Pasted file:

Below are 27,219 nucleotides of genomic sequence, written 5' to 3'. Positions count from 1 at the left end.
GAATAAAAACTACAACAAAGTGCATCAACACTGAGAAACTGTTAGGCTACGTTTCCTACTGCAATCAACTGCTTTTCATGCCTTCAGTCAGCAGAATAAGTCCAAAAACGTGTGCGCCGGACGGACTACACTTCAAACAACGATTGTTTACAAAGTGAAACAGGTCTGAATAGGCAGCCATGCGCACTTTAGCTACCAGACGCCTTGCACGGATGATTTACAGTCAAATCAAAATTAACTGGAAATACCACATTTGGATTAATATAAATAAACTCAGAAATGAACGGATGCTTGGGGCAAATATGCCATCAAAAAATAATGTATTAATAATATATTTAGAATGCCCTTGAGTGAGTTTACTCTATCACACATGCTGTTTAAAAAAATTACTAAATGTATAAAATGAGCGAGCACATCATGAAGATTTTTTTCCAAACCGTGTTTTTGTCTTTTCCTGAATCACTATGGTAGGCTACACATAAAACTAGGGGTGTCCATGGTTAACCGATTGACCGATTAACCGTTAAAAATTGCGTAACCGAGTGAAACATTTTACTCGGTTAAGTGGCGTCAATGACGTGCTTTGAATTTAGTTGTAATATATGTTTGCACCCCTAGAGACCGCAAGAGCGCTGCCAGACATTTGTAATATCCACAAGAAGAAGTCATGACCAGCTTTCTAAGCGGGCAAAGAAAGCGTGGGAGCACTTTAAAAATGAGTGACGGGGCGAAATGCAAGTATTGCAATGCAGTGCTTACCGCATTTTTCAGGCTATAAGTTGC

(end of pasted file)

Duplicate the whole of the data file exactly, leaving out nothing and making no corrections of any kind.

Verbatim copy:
Below are 27,219 nucleotides of genomic sequence, written 5' to 3'. Positions count from 1 at the left end.
GAATAAAAACTACAACAAAGTGCATCAACACTGAGAAACTGTTAGGCTACGTTTCCTACTGCAATCAACTGCTTTTCATGCCTTCAGTCAGCAGAATAAGTCCAAAAACGTGTGCGCCGGACGGACTACACTTCAAACAACGATTGTTTACAAAGTGAAACAGGTCTGAATAGGCAGCCATGCGCACTTTAGCTACCAGACGCCTTGCACGGATGATTTACAGTCAAATCAAAATTAACTGGAAATACCACATTTGGATTAATATAAATAAACTCAGAAATGAACGGATGCTTGGGGCAAATATGCCATCAAAAAATAATGTATTAATAATATATTTAGAATGCCCTTGAGTGAGTTTACTCTATCACACATGCTGTTTAAAAAAATTACTAAATGTATAAAATGAGCGAGCACATCATGAAGATTTTTTTCCAAACCGTGTTTTTGTCTTTTCCTGAATCACTATGGTAGGCTACACATAAAACTAGGGGTGTCCATGGTTAACCGATTGACCGATTAACCGTTAAAAATTGCGTAACCGAGTGAAACATTTTACTCGGTTAAGTGGCGTCAATGACGTGCTTTGAATTTAGTTGTAATATATGTTTGCACCCCTAGAGACCGCAAGAGCGCTGCCAGACATTTGTAATATCCACAAGAAGAAGTCATGACCAGCTTTCTAAGCGGGCAAAGAAAGCGTGGGAGCACTTTAAAAATGAGTGACGGGGCGAAATGCAAGTATTGCAATGCAGTGCTTACCGCATTTTTCAGGCTATAAGTTGC